‘Shame’ has been omnipresent in society for centuries as a forceful check on what is accepted and unaccepted, and it can be useful in understanding our own actions as well. The word does not elicit much positive imagery, however; it evokes feelings of guilt and humiliation, and the emotion seems to be most preferred when it is nonexistent. If everybody would prefer to not have to deal with shame, then why is it so prevalent in all of us and why has it been used as a social mechanism so frequently throughout history? There are many theories that debate the value of shame and the proper way for us to handle this inescapable emotion.
In a March 2012 TED Talk titled “Listening to Shame,” researcher Brené Brown discusses her personal experiences with the emotion and stresses the importance of confronting it.
“Shame is an epidemic in our culture,” Brown said during her presentation. “And to get out from underneath it…we have to understand how it affects us.”
Brown believes that shame holds us back from revealing our true selves, and if we can hurdle the obstacle it presents then we can fearlessly attack our dreams, whatever they might be. She views shame as a hindrance, and preaches the necessity of overcoming it; I see an additional interpretation of shame, however. In a society where the decisions we make daily can help or hurt those around us, shame acts as a vital deterrent to some of our worst impulses.
Psychologist John Amodeo recognizes two kinds of shame: toxic and healthy. Toxic shame is the variety that Brown focuses on, the kind that will hold us back in fear and prevent us from fulfillment. Healthy shame acts as a societal check that keeps us from overstepping society’s boundaries. In moments that test our character, it is what holds us back from berating or harming other individuals for no reciprocal purpose. We want to fight back against toxic shame, to push through it and prevent us from cowardice. Acceptance of healthy shame, on the other hand, appears to be necessary for the maintenance of our societal norms.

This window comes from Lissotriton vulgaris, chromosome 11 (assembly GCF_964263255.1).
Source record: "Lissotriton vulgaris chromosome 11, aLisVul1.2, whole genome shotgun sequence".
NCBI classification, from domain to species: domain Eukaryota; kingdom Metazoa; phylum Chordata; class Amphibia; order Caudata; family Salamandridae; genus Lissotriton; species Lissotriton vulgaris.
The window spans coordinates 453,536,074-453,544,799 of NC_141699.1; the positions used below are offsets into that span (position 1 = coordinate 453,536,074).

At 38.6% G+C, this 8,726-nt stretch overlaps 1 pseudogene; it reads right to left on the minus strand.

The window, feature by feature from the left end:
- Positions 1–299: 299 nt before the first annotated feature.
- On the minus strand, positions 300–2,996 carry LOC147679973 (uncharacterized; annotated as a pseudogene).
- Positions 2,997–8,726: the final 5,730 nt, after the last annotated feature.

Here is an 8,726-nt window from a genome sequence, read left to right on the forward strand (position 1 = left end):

Many of us may consider ourselves righteous individuals, but the impulses to commit socially taboo actions are within all of us. If you see someone drop their wallet on the ground, you most likely will pick it up and give it back to its owner. At the same time, however, you might be inclined to pick it up and walk away with it hoping no one will notice. The force that prevents you from doing that may not be conceived from moral convictions, but rather the humiliating feeling of doing something that you would be ashamed to tell others. And this humiliation is often put forth by external factors.
From Tarring and Feathering to Twitter Humiliation
The use of shame in society to deter people from committing social ills has evolved over the centuries, to take on new forms. During the times of English colonial rule in America, tarring and feathering was a common humiliation tactic in local villages, meant to punish the individual accused of wrongdoing. The victim would be surrounded by a local mob and stripped, usually to the waist, and then the mob would throw liquid tar on the person’s body before covering him or her with feathers. This bestial punishment tactic was used to humiliate the victim and deter him or her, as well as the public, from committing the act again. Instances of tarring and feathering in the United States have occurred as recently as 1918, when a German-American farmer in Minnesota was removed from his home and tarred and feathered for alleged disloyalty to the United States. There was also a report in 2007 of agitators in Northern Ireland exerting this medieval punishment method on a man accused of drug dealing.